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One size fits all? Part 1: How to choose the best PT for you

I’ll never forget talking with a good friend who was looking for a physical therapist a few years ago.  His doctor had given him a few local names but he wasn’t sure how to choose.  So, he picked up the phone and started calling.  But, he wasn’t calling to schedule an appointment…he was calling to interview the therapists!   At the time, I remember laughing and him and his surprise when I told him pre-interviewing a physical therapist wasn’t a common practice, however I now understand why he felt the need.


How do you choose a physical therapist?

Is the list your doctor hands you the best guide?

Is Yelp the place to go to find the right fit for you?

1. Trust the testimonials of family, friends, coworkers, and other healthcare practitioners.  Ask for their recommendation of whom they would visit should they or a loved one need physical therapy.  Many people have had a previous experience with a physical therapist.  Some remain loyal patrons of one practitioner, while others have been treated at multiple clinics, by several different therapists.   Read review sites with an open mind.  Many times, negative reviews focus on billing misunderstandings or office policies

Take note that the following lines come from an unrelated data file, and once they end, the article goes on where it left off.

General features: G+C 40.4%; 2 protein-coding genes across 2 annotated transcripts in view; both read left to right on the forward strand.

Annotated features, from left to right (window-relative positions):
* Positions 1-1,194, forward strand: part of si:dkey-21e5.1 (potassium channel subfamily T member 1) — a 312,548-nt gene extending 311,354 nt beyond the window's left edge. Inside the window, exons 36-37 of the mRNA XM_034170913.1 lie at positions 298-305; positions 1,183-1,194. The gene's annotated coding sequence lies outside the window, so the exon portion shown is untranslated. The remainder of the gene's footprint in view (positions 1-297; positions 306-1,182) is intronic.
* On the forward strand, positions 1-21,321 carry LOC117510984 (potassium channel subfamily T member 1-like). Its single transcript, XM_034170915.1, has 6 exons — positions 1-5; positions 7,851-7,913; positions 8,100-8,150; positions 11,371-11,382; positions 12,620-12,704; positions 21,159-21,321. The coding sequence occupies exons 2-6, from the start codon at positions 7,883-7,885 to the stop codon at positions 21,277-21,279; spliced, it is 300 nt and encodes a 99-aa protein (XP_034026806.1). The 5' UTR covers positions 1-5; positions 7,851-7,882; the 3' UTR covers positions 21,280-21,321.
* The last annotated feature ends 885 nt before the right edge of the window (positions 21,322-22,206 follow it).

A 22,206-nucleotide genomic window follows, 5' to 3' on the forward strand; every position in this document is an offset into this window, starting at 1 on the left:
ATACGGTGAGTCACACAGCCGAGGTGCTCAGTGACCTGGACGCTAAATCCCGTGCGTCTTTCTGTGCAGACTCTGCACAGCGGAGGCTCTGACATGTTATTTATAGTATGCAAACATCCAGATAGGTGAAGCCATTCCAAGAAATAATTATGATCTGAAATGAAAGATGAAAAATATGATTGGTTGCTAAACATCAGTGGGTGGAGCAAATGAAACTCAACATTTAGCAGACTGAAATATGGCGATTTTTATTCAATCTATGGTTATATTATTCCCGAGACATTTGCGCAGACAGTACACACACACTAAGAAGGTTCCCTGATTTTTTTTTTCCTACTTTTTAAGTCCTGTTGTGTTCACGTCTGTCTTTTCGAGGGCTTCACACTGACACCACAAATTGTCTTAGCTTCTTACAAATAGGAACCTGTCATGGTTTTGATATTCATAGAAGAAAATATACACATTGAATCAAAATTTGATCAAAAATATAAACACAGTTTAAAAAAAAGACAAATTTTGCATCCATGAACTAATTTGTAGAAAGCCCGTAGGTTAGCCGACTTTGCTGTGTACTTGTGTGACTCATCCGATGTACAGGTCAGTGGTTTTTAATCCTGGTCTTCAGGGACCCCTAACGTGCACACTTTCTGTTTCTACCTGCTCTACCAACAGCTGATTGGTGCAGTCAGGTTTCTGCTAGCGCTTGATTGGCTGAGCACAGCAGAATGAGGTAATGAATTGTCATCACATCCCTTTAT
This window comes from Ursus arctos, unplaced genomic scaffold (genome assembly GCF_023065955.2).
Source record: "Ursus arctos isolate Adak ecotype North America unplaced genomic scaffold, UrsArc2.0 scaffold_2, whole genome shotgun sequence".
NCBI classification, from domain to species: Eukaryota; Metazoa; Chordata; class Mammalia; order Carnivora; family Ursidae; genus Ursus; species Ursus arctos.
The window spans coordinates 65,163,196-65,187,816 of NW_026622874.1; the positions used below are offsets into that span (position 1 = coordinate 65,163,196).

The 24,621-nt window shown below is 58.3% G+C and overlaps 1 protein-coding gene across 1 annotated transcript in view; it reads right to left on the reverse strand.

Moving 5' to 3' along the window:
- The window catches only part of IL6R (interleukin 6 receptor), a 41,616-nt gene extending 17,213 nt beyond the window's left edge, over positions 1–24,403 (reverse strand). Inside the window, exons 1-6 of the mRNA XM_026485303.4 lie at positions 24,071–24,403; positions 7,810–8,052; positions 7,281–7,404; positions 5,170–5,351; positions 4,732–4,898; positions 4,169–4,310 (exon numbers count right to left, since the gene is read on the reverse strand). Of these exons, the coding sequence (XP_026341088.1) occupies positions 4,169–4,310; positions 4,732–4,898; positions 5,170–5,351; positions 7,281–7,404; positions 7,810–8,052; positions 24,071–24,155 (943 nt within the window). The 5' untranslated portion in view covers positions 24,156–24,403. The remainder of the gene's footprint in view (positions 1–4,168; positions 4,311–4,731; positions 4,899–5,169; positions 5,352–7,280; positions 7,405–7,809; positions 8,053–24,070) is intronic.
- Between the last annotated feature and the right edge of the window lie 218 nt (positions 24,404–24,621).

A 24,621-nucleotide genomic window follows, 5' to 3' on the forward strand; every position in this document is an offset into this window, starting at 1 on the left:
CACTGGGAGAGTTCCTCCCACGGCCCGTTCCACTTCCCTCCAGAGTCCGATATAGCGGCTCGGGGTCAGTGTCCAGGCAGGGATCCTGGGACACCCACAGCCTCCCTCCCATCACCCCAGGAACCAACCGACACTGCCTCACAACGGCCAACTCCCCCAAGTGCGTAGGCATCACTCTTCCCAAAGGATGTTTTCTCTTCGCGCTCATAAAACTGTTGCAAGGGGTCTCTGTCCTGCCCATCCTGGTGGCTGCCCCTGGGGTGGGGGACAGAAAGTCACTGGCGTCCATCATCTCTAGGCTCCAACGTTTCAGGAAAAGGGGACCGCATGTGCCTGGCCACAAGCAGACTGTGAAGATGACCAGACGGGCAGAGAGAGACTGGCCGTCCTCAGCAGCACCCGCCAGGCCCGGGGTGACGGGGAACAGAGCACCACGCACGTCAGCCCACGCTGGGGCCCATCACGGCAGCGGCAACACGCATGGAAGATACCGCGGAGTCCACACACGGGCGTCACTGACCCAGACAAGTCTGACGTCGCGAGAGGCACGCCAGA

2. Understand a PT’s credentials.  Most consumers have no idea what the letters behind the therapist’s name mean. Don’t be fooled by the number of certifications and credentials listed after your therapist’s name—they often little to do with the quality of the therapist.

3. Establish a rapport. You’re going to be spending a quite a bit of time with your therapist, so it’s helpful to get along, while maintaining a professional relationship of mutual respect.  You should feel that your PT is listening to your concerns and involves you in the goal setting process.  It is great to find a PT who has similar interests as you, but if they don’t, they should at least be willing to understand the demands of the activities that you enjoy.  Although I’m a runner, swimmer, and cyclist, I have treated fencers, ballet dancers, surfers, and hockey players.  If you don’t connect with your therapist after the first couple of visits, it’s reasonable to consider involving another in your treatment.

So now you’ve chosen your therapist and begun treatment.  When you’re ready to compose a testimonial, what will you write?

Stay tuned for steps to determine if you chose wisely in: One size fits all?  Part 2: What makes a good PT?  Aren’t all therapists the same?